The murder trial of the woman accused of killing veteran music exec Charlie Minor had been expected to get under way today in L.A. Superior Court. But a last minute plea-bargain has shelved Suzette McClure’s murder trial, during which her attorney was planning to expose the seedy side of the record promotion business.

Barring any complications with the deal, McClure is expected to be sentenced on May 19, thus avoiding a trial and closing the case after more than two years.

McClure allegedly shot Minor — a successful, well-liked record promotion exec and former Giant Records prexy — to death on March 19, 1995, after an argument in Minor’s Malibu home. She has been held without bail since her arrest just hours after the Sunday morning killing (Daily Variety, March 20, 1995).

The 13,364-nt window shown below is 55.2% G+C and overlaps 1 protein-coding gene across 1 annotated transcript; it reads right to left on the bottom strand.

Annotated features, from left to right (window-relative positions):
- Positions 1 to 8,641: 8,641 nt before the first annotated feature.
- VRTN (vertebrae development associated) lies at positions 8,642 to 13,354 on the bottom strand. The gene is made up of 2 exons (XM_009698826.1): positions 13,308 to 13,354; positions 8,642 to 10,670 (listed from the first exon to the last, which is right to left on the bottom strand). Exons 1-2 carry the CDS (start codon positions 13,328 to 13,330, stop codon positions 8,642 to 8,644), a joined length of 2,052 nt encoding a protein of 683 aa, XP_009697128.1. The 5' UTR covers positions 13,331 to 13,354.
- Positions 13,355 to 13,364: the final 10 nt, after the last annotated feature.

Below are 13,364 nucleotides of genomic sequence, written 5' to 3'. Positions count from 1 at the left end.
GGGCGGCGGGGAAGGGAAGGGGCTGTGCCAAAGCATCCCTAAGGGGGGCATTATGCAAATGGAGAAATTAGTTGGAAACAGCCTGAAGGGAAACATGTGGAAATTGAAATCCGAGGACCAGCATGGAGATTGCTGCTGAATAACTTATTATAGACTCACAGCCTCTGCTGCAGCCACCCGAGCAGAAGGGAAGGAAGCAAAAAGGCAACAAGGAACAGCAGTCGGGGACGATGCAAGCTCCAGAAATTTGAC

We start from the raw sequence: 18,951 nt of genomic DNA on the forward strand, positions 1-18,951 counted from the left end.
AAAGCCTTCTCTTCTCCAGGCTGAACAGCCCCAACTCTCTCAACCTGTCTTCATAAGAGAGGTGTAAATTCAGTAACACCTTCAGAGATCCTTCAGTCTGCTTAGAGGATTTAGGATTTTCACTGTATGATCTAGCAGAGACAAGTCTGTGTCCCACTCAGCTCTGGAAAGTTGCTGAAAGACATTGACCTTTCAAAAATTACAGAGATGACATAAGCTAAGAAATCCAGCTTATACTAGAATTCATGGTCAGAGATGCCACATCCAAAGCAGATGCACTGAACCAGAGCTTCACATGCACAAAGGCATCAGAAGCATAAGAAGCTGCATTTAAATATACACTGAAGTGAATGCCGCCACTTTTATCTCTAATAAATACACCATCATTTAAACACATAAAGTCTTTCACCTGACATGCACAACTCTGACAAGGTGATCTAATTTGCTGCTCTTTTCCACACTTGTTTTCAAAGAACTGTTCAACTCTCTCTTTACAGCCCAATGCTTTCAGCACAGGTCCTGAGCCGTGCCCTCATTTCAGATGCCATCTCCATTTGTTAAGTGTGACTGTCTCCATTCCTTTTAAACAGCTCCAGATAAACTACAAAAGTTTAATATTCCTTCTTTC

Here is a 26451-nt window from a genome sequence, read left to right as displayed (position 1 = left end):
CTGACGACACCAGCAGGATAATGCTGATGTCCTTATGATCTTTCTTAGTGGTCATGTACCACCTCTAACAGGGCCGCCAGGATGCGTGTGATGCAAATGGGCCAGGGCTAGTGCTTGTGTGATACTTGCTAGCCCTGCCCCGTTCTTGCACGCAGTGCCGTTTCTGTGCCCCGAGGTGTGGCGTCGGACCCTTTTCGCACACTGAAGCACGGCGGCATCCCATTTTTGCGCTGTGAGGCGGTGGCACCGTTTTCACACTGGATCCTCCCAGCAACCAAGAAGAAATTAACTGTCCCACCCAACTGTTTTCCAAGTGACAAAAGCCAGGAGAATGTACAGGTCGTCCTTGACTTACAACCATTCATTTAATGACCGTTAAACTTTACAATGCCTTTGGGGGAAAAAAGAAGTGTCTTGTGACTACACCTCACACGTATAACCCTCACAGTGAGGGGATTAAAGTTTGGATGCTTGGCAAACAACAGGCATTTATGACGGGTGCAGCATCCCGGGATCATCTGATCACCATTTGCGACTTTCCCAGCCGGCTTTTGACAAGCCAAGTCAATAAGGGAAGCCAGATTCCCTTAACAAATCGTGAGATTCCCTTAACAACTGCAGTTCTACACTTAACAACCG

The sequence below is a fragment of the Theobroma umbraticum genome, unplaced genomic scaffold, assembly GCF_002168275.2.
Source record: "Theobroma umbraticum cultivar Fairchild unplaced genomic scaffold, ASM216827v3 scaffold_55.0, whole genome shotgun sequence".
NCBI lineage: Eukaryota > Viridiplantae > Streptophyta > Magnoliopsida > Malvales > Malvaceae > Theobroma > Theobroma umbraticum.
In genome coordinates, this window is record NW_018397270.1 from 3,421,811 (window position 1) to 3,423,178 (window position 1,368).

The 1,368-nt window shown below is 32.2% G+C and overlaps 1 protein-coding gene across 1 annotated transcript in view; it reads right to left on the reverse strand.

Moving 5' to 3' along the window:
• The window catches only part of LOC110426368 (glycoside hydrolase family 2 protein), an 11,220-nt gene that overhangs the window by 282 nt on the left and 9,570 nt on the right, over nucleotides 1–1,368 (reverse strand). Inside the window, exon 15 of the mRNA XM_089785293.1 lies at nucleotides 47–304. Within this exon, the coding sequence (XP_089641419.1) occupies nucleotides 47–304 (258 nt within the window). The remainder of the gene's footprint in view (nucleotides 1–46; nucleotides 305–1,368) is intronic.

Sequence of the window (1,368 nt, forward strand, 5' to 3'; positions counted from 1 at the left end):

Attorney Vera Bradford had planned to argue that McClure was sucked into the fast-lane lifestyle of the music biz as part of a defense strategy that would have offered insight into McClure’s state of mind at the time of the killing, a move designed to make her client sympathetic to the court.

Bradford was also expected to emphasize the at-times unorthodox methods used by promotion execs in attempting to secure airplay for their artists’ releases. She had planned to disclose how “strippers and prostitutes are used as bargaining chips in the music business,” among her “bombshell” revelations.

The killing of Minor sent shockwaves through the music industry. Not since the death of Creative Artists Agency booking agent Bobby Brooks in 1990 or concert promoter Bill Graham in 1991 had there been such a huge outpouring of emotion for a music industry exec.

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